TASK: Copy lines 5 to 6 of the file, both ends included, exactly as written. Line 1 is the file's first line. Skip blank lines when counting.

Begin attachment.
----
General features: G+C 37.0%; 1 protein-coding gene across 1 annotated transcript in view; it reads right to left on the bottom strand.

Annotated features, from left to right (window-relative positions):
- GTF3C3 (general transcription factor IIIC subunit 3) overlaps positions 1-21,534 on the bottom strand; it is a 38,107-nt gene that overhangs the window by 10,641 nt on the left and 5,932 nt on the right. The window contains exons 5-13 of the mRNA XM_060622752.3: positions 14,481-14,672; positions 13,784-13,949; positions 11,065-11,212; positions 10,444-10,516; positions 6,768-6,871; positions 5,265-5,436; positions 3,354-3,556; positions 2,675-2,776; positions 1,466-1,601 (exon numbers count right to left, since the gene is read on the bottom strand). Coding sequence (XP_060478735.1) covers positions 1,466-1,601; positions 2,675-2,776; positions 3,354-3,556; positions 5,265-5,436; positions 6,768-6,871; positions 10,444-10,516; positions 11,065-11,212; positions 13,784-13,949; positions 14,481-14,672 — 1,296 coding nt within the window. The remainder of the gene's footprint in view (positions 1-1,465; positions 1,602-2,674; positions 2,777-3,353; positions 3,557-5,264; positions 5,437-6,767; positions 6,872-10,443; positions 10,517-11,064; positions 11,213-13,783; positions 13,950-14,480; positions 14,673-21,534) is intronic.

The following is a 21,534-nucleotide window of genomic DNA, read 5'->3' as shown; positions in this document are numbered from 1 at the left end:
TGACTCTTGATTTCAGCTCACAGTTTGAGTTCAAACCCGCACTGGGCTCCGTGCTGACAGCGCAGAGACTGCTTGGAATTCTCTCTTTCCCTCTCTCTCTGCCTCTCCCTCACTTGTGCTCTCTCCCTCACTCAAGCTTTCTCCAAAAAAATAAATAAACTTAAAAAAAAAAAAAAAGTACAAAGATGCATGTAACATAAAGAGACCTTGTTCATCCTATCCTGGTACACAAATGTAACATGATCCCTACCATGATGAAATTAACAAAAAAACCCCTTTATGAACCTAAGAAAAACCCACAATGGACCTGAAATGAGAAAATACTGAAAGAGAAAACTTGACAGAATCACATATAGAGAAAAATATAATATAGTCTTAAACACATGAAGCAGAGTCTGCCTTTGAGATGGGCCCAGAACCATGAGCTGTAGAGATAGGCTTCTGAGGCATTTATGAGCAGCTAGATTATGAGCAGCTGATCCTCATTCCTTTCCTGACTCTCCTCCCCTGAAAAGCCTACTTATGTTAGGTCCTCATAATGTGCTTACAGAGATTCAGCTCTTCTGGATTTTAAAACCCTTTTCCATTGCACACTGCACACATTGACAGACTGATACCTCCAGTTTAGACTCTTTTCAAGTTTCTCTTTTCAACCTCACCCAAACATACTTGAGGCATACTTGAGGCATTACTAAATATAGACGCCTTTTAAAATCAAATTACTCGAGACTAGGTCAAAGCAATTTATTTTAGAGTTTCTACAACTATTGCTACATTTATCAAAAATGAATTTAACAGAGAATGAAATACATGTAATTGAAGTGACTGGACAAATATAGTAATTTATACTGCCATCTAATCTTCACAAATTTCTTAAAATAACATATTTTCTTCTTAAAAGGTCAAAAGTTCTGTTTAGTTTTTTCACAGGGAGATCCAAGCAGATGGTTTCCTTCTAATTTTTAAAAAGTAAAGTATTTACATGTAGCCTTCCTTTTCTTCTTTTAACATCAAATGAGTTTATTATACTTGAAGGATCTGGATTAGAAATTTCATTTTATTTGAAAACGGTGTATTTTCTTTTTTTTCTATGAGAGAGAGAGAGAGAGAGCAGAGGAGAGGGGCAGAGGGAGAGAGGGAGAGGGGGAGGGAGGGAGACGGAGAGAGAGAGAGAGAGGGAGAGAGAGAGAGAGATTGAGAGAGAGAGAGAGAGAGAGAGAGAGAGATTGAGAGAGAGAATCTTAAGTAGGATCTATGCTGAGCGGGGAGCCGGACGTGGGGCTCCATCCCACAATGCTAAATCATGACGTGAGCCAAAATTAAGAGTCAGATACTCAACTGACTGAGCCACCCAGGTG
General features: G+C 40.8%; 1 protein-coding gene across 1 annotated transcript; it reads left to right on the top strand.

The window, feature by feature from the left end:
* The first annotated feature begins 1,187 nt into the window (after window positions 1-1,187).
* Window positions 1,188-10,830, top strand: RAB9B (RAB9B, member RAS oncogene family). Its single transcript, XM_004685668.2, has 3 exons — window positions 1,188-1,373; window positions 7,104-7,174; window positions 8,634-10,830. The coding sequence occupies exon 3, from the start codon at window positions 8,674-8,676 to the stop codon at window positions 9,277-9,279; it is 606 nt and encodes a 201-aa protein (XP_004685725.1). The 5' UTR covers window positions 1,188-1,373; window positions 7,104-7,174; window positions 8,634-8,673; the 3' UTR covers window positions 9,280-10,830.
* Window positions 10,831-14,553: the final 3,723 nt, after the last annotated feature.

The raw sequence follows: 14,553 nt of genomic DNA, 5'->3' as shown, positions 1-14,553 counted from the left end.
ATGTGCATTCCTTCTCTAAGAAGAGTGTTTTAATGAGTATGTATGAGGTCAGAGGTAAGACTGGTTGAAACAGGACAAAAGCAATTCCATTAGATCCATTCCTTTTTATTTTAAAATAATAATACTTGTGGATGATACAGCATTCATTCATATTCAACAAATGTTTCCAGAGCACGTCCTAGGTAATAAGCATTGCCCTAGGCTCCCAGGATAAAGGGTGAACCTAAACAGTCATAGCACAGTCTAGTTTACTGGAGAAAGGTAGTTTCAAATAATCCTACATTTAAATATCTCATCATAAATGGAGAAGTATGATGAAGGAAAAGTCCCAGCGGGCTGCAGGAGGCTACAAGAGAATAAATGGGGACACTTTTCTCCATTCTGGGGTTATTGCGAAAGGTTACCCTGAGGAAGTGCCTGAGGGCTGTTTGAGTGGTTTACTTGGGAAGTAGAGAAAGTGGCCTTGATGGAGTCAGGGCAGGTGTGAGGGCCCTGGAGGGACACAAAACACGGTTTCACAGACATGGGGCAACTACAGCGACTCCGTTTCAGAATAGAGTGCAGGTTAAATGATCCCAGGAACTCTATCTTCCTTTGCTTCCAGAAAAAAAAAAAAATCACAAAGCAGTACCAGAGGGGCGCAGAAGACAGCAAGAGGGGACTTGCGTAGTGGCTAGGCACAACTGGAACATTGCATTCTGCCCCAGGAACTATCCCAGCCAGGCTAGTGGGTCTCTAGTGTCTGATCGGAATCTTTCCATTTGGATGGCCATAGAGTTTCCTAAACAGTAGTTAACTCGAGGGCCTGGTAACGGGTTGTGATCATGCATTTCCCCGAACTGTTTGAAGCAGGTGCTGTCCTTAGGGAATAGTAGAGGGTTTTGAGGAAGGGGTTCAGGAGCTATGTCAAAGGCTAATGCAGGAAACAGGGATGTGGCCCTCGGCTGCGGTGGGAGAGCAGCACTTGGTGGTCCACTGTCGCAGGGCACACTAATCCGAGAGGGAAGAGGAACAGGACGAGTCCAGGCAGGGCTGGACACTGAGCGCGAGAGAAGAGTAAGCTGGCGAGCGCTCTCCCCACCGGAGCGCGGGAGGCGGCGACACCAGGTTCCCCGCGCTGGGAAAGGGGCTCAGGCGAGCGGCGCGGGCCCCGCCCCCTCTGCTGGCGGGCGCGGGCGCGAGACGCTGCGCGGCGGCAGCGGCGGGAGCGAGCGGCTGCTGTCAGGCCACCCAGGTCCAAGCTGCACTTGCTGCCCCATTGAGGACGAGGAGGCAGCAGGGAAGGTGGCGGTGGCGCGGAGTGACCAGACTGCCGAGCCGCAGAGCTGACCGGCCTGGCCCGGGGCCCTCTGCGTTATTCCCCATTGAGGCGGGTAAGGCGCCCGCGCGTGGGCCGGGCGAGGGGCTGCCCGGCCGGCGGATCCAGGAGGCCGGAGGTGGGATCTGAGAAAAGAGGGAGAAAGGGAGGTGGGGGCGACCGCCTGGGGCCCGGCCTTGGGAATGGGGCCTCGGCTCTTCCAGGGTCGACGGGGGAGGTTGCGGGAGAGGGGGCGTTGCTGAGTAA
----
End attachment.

TGACTCTTGATTTCAGCTCACAGTTTGAGTTCAAACCCGCACTGGGCTCCGTGCTGACAGCGCAGAGACTGCTTGGAATTCTCTCTTTCCCTCTCTCTCTGCCTCTCCCTCACTTGTGCTCTCTCCCTCACTCAAGCTTTCTCCAAAAAAATAAATAAACTTAAAAAAAAAAAAAAAGTACAAAGATGCATGTAACATAAAGAGACCTTGTTCATCCTATCCTGGTACACAAATGTAACATGATCCCTACCATGATGAAATTAACAAAAAAACCCCTTTATGAACCTAAGAAAAACCCACAATGGACCTGAAATGAGAAAATACTGAAAGAGAAAACTTGACAGAATCACATATAGAGAAAAATATAATATAGTCTTAAACACATGAAGCAGAGTCTGCCTTTGAGATGGGCCCAGAACCATGAGCTGTAGAGATAGGCTTCTGAGGCATTTATGAGCAGCTAGATTATGAGCAGCTGATCCTCATTCCTTTCCTGACTCTCCTCCCCTGAAAAGCCTACTTATGTTAGGTCCTCATAATGTGCTTACAGAGATTCAGCTCTTCTGGATTTTAAAACCCTTTTCCATTGCACACTGCACACATTGACAGACTGATACCTCCAGTTTAGACTCTTTTCAAGTTTCTCTTTTCAACCTCACCCAAACATACTTGAGGCATACTTGAGGCATTACTAAATATAGACGCCTTTTAAAATCAAATTACTCGAGACTAGGTCAAAGCAATTTATTTTAGAGTTTCTACAACTATTGCTACATTTATCAAAAATGAATTTAACAGAGAATGAAATACATGTAATTGAAGTGACTGGACAAATATAGTAATTTATACTGCCATCTAATCTTCACAAATTTCTTAAAATAACATATTTTCTTCTTAAAAGGTCAAAAGTTCTGTTTAGTTTTTTCACAGGGAGATCCAAGCAGATGGTTTCCTTCTAATTTTTAAAAAGTAAAGTATTTACATGTAGCCTTCCTTTTCTTCTTTTAACATCAAATGAGTTTATTATACTTGAAGGATCTGGATTAGAAATTTCATTTTATTTGAAAACGGTGTATTTTCTTTTTTTTCTATGAGAGAGAGAGAGAGAGAGCAGAGGAGAGGGGCAGAGGGAGAGAGGGAGAGGGGGAGGGAGGGAGACGGAGAGAGAGAGAGAGAGGGAGAGAGAGAGAGAGATTGAGAGAGAGAGAGAGAGAGAGAGAGAGAGATTGAGAGAGAGAATCTTAAGTAGGATCTATGCTGAGCGGGGAGCCGGACGTGGGGCTCCATCCCACAATGCTAAATCATGACGTGAGCCAAAATTAAGAGTCAGATACTCAACTGACTGAGCCACCCAGGTG
General features: G+C 40.8%; 1 protein-coding gene across 1 annotated transcript; it reads left to right on the top strand.